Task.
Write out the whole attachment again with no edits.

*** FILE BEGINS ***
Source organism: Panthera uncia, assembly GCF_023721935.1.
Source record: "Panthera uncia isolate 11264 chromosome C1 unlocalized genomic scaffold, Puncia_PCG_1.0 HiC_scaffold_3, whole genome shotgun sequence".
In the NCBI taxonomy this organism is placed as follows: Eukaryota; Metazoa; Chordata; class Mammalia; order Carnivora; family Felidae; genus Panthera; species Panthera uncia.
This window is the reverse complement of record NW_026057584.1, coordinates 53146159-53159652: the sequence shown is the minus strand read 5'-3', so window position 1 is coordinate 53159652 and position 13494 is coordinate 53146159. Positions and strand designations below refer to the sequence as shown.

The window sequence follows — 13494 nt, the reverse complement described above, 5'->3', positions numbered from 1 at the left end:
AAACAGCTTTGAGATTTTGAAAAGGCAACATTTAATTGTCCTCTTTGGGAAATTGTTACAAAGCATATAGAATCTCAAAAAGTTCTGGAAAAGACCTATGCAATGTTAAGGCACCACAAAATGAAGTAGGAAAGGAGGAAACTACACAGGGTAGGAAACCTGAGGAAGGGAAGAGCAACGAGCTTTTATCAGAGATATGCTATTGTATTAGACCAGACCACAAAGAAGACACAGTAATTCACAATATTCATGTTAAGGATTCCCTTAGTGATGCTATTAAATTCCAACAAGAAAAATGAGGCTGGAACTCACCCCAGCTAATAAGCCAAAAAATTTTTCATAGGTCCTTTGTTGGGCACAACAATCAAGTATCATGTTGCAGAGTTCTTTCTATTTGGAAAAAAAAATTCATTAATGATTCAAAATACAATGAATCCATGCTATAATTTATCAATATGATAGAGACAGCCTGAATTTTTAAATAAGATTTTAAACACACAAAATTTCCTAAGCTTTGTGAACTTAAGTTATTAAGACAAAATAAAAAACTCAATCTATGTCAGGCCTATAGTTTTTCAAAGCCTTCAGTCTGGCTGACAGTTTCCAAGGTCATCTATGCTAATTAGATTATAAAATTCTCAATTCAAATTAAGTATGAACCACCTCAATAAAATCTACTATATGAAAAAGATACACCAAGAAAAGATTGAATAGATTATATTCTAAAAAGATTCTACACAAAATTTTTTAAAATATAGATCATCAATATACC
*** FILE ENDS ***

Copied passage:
Source organism: Panthera uncia, assembly GCF_023721935.1.
Source record: "Panthera uncia isolate 11264 chromosome C1 unlocalized genomic scaffold, Puncia_PCG_1.0 HiC_scaffold_3, whole genome shotgun sequence".
In the NCBI taxonomy this organism is placed as follows: Eukaryota; Metazoa; Chordata; class Mammalia; order Carnivora; family Felidae; genus Panthera; species Panthera uncia.
This window is the reverse complement of record NW_026057584.1, coordinates 53146159-53159652: the sequence shown is the minus strand read 5'-3', so window position 1 is coordinate 53159652 and position 13494 is coordinate 53146159. Positions and strand designations below refer to the sequence as shown.

The window sequence follows — 13494 nt, the reverse complement described above, 5'->3', positions numbered from 1 at the left end:
AAACAGCTTTGAGATTTTGAAAAGGCAACATTTAATTGTCCTCTTTGGGAAATTGTTACAAAGCATATAGAATCTCAAAAAGTTCTGGAAAAGACCTATGCAATGTTAAGGCACCACAAAATGAAGTAGGAAAGGAGGAAACTACACAGGGTAGGAAACCTGAGGAAGGGAAGAGCAACGAGCTTTTATCAGAGATATGCTATTGTATTAGACCAGACCACAAAGAAGACACAGTAATTCACAATATTCATGTTAAGGATTCCCTTAGTGATGCTATTAAATTCCAACAAGAAAAATGAGGCTGGAACTCACCCCAGCTAATAAGCCAAAAAATTTTTCATAGGTCCTTTGTTGGGCACAACAATCAAGTATCATGTTGCAGAGTTCTTTCTATTTGGAAAAAAAAATTCATTAATGATTCAAAATACAATGAATCCATGCTATAATTTATCAATATGATAGAGACAGCCTGAATTTTTAAATAAGATTTTAAACACACAAAATTTCCTAAGCTTTGTGAACTTAAGTTATTAAGACAAAATAAAAAACTCAATCTATGTCAGGCCTATAGTTTTTCAAAGCCTTCAGTCTGGCTGACAGTTTCCAAGGTCATCTATGCTAATTAGATTATAAAATTCTCAATTCAAATTAAGTATGAACCACCTCAATAAAATCTACTATATGAAAAAGATACACCAAGAAAAGATTGAATAGATTATATTCTAAAAAGATTCTACACAAAATTTTTTAAAATATAGATCATCAATATACC